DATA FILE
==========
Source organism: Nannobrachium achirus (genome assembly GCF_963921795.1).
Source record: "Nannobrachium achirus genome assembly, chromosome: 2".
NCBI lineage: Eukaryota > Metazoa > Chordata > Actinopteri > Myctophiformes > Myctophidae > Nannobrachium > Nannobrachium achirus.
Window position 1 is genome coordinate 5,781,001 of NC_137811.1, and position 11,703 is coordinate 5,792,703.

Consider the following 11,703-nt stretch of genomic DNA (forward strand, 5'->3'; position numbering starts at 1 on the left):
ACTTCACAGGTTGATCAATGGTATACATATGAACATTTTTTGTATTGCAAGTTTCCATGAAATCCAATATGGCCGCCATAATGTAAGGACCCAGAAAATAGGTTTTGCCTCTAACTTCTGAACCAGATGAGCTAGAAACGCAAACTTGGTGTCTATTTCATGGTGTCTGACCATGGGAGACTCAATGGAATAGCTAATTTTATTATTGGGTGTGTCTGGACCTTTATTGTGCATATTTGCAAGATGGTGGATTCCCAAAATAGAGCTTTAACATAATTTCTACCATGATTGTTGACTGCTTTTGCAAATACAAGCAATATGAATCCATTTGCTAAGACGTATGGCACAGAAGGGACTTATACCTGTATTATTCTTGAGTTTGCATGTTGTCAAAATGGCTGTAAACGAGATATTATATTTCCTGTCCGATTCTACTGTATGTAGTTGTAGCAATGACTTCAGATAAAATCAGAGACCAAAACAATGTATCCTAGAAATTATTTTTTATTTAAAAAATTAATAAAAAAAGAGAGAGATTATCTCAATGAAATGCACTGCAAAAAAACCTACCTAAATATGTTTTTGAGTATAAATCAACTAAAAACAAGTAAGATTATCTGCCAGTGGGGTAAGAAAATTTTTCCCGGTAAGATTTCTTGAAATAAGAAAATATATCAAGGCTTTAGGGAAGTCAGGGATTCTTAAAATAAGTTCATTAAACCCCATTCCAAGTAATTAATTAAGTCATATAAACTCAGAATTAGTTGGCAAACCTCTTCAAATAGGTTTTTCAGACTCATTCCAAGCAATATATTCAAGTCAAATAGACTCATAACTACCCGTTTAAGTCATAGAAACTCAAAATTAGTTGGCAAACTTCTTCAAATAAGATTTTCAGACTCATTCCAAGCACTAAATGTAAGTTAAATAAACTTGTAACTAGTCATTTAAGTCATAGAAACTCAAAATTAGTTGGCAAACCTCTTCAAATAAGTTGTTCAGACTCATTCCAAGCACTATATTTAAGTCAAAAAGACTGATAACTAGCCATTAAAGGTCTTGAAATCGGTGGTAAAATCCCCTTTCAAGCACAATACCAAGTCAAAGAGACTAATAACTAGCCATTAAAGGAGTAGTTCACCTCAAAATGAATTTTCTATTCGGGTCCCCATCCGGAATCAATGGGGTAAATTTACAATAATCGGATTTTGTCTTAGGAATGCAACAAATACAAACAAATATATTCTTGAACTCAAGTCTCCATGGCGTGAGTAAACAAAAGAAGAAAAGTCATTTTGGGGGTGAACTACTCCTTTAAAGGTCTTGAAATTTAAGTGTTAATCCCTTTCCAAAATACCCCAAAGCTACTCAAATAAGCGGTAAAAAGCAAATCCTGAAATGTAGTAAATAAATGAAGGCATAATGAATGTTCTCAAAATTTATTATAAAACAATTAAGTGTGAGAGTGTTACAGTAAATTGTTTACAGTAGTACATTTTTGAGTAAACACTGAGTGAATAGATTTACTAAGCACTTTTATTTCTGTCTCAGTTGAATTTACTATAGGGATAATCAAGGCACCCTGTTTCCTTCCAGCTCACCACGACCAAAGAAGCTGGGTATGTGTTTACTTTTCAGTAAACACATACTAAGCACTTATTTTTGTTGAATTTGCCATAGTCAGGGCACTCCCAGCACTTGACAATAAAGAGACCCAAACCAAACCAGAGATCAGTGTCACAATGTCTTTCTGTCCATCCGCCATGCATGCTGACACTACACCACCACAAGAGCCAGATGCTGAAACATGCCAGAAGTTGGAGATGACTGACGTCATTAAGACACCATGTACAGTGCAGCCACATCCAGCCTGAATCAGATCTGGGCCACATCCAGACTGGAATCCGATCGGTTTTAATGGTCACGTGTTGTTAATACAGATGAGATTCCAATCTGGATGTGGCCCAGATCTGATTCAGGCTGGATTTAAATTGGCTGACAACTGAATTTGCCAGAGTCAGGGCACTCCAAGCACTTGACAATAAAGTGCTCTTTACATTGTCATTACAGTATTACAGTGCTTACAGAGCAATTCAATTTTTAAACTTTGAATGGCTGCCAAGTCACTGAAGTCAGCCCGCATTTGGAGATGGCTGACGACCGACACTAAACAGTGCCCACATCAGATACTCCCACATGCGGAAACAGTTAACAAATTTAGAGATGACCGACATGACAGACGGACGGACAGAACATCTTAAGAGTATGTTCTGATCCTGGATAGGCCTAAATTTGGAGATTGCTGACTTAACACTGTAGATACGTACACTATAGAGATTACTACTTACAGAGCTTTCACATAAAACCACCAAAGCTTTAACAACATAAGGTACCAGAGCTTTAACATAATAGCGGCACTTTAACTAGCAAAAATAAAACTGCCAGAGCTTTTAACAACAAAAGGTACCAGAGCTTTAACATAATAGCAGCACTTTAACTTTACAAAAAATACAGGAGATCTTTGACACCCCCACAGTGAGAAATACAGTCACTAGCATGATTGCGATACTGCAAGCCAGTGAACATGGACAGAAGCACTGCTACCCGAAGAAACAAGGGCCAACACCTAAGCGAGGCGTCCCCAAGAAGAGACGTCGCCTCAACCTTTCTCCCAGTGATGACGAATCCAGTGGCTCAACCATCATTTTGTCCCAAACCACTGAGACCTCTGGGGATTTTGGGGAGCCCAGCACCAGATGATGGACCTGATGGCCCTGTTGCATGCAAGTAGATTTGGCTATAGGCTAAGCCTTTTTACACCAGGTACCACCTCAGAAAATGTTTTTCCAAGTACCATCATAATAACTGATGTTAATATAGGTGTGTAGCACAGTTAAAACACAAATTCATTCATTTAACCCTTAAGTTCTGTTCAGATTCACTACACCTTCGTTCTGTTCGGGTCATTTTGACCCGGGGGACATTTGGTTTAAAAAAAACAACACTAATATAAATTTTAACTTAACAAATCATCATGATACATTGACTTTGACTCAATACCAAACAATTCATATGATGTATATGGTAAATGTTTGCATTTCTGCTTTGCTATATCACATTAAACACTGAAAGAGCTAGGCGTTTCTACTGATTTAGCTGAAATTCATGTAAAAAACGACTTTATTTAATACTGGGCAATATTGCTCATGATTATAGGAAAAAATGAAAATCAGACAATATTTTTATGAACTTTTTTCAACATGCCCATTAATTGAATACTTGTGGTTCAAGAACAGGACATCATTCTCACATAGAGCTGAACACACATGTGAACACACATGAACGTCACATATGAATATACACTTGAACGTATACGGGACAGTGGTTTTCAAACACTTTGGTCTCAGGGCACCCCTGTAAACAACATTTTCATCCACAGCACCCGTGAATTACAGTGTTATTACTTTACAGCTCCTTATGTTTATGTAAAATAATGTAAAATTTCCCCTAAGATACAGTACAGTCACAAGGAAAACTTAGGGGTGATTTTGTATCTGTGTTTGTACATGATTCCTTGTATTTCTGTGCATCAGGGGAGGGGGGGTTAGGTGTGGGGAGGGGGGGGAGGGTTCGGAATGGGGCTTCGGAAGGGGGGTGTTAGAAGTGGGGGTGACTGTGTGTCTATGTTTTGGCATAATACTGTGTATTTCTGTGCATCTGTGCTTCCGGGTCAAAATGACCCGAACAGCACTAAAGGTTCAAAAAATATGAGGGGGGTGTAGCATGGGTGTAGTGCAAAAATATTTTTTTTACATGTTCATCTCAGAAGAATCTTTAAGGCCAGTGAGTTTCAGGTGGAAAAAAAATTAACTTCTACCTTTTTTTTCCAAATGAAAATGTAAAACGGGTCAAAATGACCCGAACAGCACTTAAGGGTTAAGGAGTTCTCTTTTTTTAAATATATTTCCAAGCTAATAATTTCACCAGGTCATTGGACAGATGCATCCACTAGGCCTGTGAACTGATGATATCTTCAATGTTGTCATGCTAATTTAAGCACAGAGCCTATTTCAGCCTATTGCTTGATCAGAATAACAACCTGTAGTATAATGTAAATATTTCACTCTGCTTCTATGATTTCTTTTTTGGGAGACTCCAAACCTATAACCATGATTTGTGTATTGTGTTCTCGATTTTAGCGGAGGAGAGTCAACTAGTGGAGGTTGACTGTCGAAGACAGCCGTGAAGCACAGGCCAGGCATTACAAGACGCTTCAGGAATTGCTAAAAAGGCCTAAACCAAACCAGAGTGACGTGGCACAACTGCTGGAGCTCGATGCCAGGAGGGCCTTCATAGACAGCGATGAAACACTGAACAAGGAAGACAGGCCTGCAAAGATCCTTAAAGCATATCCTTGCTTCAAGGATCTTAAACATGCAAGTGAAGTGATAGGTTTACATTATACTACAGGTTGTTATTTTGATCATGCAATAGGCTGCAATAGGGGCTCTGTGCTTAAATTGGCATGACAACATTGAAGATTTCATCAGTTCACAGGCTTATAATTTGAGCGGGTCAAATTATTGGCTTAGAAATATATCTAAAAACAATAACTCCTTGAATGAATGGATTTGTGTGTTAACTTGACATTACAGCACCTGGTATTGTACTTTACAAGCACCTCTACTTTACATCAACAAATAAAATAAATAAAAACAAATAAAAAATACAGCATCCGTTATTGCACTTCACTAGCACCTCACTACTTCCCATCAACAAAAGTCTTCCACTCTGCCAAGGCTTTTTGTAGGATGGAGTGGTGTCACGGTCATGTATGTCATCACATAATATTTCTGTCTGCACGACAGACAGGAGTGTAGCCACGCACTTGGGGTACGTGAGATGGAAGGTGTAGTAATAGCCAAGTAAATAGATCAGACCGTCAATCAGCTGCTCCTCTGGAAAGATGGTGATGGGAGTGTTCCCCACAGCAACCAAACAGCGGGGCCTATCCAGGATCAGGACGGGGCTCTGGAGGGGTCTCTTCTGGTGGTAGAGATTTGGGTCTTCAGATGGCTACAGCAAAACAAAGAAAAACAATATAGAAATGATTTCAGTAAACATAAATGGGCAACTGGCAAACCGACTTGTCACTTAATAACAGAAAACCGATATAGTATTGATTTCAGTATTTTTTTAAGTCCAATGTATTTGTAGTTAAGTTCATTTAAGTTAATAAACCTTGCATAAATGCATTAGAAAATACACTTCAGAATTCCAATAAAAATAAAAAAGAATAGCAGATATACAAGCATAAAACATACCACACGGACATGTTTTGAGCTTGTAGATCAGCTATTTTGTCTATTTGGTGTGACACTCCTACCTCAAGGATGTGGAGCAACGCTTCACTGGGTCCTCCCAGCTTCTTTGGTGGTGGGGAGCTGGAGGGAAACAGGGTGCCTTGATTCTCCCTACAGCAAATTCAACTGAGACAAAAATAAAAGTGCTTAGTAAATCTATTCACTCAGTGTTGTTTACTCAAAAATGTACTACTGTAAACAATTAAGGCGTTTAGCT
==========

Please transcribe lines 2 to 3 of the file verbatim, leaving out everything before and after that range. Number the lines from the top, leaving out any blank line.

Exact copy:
Source record: "Nannobrachium achirus genome assembly, chromosome: 2".
NCBI lineage: Eukaryota > Metazoa > Chordata > Actinopteri > Myctophiformes > Myctophidae > Nannobrachium > Nannobrachium achirus.